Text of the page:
# solutions to 2.7

Exercise: find the product of rotations by $$\frac{\pi}{2}$$ around $$x, y$$ and then $$z$$ axes.
Solution: $$\newcommand{Rot}[1]{\overset{R_#1}{\longrightarrow}}$$ Let $$R_x,R_y$$ and $$R_z$$ represent the rotation by $$\frac{\pi}{2}$$ matrices about the $$x,y$$ and $$z$$ axes respectively, as defined in the lectures notes: $$R_x = \left[\begin{array}{c|cc} 1 & 0 & 0\\ \hline 0 & 0 & 1 \\ 0 & -1 & 0 \end{array}\right],~~~ R_y = \left[\begin{array}{c|c|c} 0 & 0 & -1 \\ \hline 0 & 1 & 0 \\ \hline 1 & 0& 0 \end{array}\right],~~~ R_z = \left[\begin{array}{cc|c} 0 & 1 & 0 \\ -1 & 0 & 0 \\ \hline 0 & 0 & 1 \end{array}\right]$$ Our goal is to compute $$R_zR_yR_x$$, and although this is a very simple product, we can also deduce the overall rotation by pure geometrical means. The idea is to learn how each axis behaves upon rotation – this can be done by observing the rotation matrices, giving the relation: $$\hat x = R_x \hat x = – R_y \hat z = R_z \hat y,~~~~~~ \hat y = R_y \hat y = R_x \hat z = – R_z \hat x,~~~~~~ \hat z = R_z \hat z = – R_x \hat y = R_y \hat x$$ Apply the above rules to to compute the rotation $$R_zR_yR_x$$ to each of the standard unit axes $$\hat x, \hat y, \hat z$$, we get: $$\begin{array} {cccccccc} \hat x & \Rot{x} &\hat x &\Rot{y} &\hat z &\Rot{z} & \hat z \\ \hat y & \Rot{x} &\hat z &\Rot{y} &-\hat x & \Rot{z} & -\hat y \\ \hat z & \Rot{x} &-\hat y & \Rot{y} &-\hat y &\Rot{z} &\hat x \end{array}$$ Hence the overall rotation is given by $$R = \begin{bmatrix} 0 & 0 & 1 \\ 0 & -1 & 0 \\ 1 & 0 & 0 \end{bmatrix}$$ which can be verified by taking the product as well. The product $$R=R_zR_yR_x$$ is a rotation matrix. Its axis is any vector $$v$$ such that $$Rv = v$$, which in this case is $$v= \hat x + \hat z$$. Furthermore, we have $$R\hat y = -\hat y$$, so this is a rotation by $$\pi$$, namely the rotation vector, as given in part 5 of the lecture notes is $$(a,b,c) = \frac{\pi}{\sqrt{2}}(\hat x+ \hat z))$$.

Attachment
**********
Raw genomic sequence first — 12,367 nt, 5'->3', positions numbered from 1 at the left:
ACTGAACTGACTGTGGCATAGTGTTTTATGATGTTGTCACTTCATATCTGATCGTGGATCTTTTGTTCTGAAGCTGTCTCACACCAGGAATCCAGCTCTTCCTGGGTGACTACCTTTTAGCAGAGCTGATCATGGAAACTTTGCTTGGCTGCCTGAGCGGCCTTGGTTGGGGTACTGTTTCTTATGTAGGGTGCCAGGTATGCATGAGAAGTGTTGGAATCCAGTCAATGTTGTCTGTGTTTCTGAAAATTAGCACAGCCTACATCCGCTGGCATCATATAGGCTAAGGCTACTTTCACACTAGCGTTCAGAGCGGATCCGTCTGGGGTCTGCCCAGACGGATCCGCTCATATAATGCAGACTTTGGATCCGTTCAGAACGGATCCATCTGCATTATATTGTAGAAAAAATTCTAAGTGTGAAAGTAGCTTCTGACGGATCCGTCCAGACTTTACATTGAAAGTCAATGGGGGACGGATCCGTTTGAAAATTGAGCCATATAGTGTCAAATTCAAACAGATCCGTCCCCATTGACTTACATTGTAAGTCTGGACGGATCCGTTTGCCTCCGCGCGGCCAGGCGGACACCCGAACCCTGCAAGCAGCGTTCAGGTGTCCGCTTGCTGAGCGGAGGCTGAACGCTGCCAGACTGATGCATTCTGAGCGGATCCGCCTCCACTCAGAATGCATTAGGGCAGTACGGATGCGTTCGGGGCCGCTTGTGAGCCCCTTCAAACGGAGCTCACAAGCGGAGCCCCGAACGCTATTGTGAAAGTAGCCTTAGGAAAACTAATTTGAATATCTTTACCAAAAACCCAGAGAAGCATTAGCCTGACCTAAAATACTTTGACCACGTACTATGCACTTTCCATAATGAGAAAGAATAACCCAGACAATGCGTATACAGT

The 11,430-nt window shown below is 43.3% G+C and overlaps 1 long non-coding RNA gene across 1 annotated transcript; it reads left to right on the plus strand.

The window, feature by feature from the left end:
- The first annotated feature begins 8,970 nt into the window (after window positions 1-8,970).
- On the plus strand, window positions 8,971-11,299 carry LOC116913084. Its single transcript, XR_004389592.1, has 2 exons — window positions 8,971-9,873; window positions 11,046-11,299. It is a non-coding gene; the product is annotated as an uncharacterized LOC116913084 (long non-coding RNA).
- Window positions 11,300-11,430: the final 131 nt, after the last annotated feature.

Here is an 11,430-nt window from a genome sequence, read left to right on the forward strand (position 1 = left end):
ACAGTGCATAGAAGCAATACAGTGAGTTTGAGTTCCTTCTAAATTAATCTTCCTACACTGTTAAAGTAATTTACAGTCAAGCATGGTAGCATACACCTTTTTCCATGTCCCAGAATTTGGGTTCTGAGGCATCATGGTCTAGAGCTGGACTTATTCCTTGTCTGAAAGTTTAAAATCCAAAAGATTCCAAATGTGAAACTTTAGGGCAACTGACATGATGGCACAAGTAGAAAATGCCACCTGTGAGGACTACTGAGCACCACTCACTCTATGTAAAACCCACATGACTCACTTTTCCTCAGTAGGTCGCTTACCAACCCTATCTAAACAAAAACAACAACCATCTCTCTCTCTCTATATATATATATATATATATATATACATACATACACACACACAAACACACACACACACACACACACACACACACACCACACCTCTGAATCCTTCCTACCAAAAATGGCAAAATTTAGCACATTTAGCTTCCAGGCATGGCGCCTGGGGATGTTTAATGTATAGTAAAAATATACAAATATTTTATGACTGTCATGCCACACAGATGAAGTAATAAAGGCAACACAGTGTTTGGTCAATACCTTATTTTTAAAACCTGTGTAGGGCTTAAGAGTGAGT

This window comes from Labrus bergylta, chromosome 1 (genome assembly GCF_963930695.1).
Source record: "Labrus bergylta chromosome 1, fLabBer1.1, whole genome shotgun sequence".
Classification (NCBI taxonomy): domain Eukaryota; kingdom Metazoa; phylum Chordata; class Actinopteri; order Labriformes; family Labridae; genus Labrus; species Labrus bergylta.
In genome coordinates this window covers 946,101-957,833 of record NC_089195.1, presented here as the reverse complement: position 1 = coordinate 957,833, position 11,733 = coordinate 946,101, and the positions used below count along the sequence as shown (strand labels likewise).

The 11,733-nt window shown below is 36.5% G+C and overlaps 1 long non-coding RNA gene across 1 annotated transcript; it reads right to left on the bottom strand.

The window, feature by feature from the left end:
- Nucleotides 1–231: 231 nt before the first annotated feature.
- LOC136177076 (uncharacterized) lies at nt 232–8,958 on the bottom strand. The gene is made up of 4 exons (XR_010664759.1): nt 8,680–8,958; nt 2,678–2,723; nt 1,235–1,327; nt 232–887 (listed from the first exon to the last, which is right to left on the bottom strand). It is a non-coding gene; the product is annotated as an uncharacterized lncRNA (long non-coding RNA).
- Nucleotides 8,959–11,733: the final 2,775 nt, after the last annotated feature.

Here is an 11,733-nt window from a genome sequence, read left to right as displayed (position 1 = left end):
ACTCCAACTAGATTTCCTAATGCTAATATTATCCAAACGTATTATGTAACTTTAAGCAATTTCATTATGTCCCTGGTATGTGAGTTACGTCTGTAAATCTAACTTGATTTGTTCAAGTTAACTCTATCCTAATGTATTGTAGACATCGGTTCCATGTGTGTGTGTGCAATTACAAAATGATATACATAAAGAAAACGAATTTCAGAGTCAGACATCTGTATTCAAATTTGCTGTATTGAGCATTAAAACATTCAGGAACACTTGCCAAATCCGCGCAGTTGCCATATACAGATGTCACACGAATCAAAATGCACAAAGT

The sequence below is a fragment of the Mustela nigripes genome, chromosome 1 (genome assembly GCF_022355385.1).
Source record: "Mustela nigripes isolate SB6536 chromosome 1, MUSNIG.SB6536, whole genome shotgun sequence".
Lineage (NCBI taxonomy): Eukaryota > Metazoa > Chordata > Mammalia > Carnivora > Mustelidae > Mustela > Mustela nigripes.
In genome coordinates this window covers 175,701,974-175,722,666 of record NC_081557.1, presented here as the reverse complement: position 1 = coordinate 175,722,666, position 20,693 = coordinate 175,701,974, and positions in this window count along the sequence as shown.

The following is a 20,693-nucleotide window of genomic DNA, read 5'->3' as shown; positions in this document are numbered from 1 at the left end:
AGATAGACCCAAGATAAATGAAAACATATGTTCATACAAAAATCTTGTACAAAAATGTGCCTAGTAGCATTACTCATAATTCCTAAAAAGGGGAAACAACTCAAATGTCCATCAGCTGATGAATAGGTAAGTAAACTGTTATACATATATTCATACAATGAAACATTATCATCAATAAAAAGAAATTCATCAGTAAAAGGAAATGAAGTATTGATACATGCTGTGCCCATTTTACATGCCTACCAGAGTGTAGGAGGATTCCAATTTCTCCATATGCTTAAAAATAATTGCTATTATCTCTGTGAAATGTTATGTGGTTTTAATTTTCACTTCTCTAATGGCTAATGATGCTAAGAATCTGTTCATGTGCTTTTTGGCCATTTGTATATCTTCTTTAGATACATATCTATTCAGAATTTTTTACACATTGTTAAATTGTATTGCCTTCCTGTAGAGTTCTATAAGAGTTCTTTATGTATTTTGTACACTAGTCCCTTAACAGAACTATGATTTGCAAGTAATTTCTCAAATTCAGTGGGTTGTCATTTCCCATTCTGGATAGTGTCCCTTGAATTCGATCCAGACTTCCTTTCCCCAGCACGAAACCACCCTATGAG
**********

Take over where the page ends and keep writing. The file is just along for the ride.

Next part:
Exercise: let $$A$$ is the diagonal matrix with elements $$1,2,\ldots,d$$ on the diagonal. Find all matrices commuting with $$A$$.
Solution: the commutator is the set of all matrices $$B$$ satisfying $$[A,B] = AB-BA = 0$$ which is a linear equation in the entries of $$B$$. Denote by $$\ket{k},~~k=1,\ldots,d$$ the set of all standard vectors, and identify the matrix $$A$$ with a operator on the standard basis. Note that we can write $$A$$ as the sum $$A = \sum_{k=1}^d k \ket{k}\bra{k}$$, hence $$BA = B\sum_{k=1}^d k \ket{k}\bra{k} = \sum_{k=1}^d k B\ket{k}\bra{k}.$$ Thus, the $$(i,j)$$ entry of the matrix $$BA$$ is given by $$\braket{i|BA|j} = \sum_{k=1}^d k \braket{i|B|k}\underbrace{\braket{k|j}}_{\delta_{k,j}} = j\braket{i|B|j}$$ Similarly, the $$(i,j)$$ entry of $$AB$$ is given by $$\braket{i|BA|j} = i\braket{i|B|j}$$. In conclusion if $$AB-BA=0$$ then the the entries of $$B$$ must satisfy the condition $$(j – i)B_{i,j} =0 ,~~~ i,j = 1,\ldots,d,$$
or, equivalently, the matrix $$B$$ is diagonal itself.

Exercise: do there exist matrices $$A,B$$ such that $$AB-BA=E$$?
Solution: let $$f$$ be some central function, say, the trace $$f(A) = \text{tr}(A)$$. If $$BA-AB = E$$, then $$\underbrace{\text{tr}(BA-AB)}_{=0} = \underbrace{\text{tr}(E)}_{=N}$$ However, the left hand side vanish (as the trace is a central function), whereas the right hand is $$N$$ – the dimension of the square (!) matrix $$A$$, hence no such